Ithala Game Reserve experiences winter and summer at opposite times to those seasons in North America and Europe. Summer is from October to April and corresponds to the Wet season: it gets hot and humid.
The Dry season occurs during winter, from May to September, which sees warm days but cold nights.
During these dry season months, most days experience sunny skies and are free of clouds. Nights and early mornings are cold, and it is essential to bring warm clothing.
In May, the humidity drops toward the end of summer as there is less rain. Temperatures cool to an average of 10°C/50°F in the morning and 24°C/75°F in the afternoon.
From June to August, temperatures are pleasant in the afternoon, averaging around 22°C/72°F, but drop to 8°C/46°F at night, which makes for very cold mornings. There is often a strong, unpleasant wind during these months and warm clothing is needed.
Best time to go
Understanding the best time to visit South Africa is important as this will impact accommodation, flight prices, availability and the weather that visitors can expect on their safari vacation. A South Africa visa for entry may also be required.
The dry winter months, from May to September, are the best time for viewing wildlife. The grass is short in winter and the foliage thins, making it easier to see the animals. The period between June and August, however, can experience strong winds, causing animals to take cover.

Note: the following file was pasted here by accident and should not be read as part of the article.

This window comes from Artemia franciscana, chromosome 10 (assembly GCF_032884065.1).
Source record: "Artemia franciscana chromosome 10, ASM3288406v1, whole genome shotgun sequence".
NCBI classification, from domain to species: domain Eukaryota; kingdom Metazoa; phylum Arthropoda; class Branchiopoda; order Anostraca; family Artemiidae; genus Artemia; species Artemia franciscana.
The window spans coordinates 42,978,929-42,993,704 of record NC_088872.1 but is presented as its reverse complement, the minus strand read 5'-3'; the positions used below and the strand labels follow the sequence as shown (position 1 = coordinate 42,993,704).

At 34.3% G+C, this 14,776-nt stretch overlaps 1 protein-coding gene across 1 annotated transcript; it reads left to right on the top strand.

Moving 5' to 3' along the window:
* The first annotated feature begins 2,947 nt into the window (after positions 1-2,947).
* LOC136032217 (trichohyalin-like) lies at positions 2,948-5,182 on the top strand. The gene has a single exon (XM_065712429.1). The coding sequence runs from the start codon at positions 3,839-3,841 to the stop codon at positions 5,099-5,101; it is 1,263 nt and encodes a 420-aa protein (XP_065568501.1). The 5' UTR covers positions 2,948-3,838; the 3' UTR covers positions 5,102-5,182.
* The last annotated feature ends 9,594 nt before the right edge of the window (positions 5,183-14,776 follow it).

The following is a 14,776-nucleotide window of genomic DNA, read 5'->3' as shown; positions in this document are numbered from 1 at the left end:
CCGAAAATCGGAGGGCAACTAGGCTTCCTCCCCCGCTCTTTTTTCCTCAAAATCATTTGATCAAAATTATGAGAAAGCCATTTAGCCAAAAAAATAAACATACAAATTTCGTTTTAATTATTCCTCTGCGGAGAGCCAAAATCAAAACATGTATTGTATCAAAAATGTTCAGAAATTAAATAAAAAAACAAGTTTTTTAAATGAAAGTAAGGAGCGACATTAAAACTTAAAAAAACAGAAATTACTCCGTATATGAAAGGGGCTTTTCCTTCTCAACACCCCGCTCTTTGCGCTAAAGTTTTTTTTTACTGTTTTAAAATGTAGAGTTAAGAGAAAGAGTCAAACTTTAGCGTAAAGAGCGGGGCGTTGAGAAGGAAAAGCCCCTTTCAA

Ithala is a malaria-free zone, and there is no need for antimalarial medication unless you are visiting other parts of the country where malaria is a risk.
Antimalarials and other vaccines for South Africa as well as covering up in the evening and using mosquito repellent (those containing DEET are most effective).
It is recommended to visit a travel clinic before coming to South Africa. Several South Africa vaccinations are recommended and usually administered before your departure.
Where is Ithala Game Reserve located?
Ithala Game Reserve is located near Durban in northern KwaZulu-Natal, South Africa, rolling down from the Ngotshe Mountains into a deep river valley in the east of the country.
What animals will visitors see at Ithala Game Reserve?
Visitors to Ithala Game Reserve will see 83 mammal species including 4 of the Big Five, namely the Elephant, Rhino, Buffalo and Leopard. There are also over 318 bird species in the park including a number of rare, seldom seen species.
How much is the Ithala Game Reserve entrance fee?
The entrance fee for international visitors to Ithala Game Reserve is 140 rand per adult and 70 rand per child.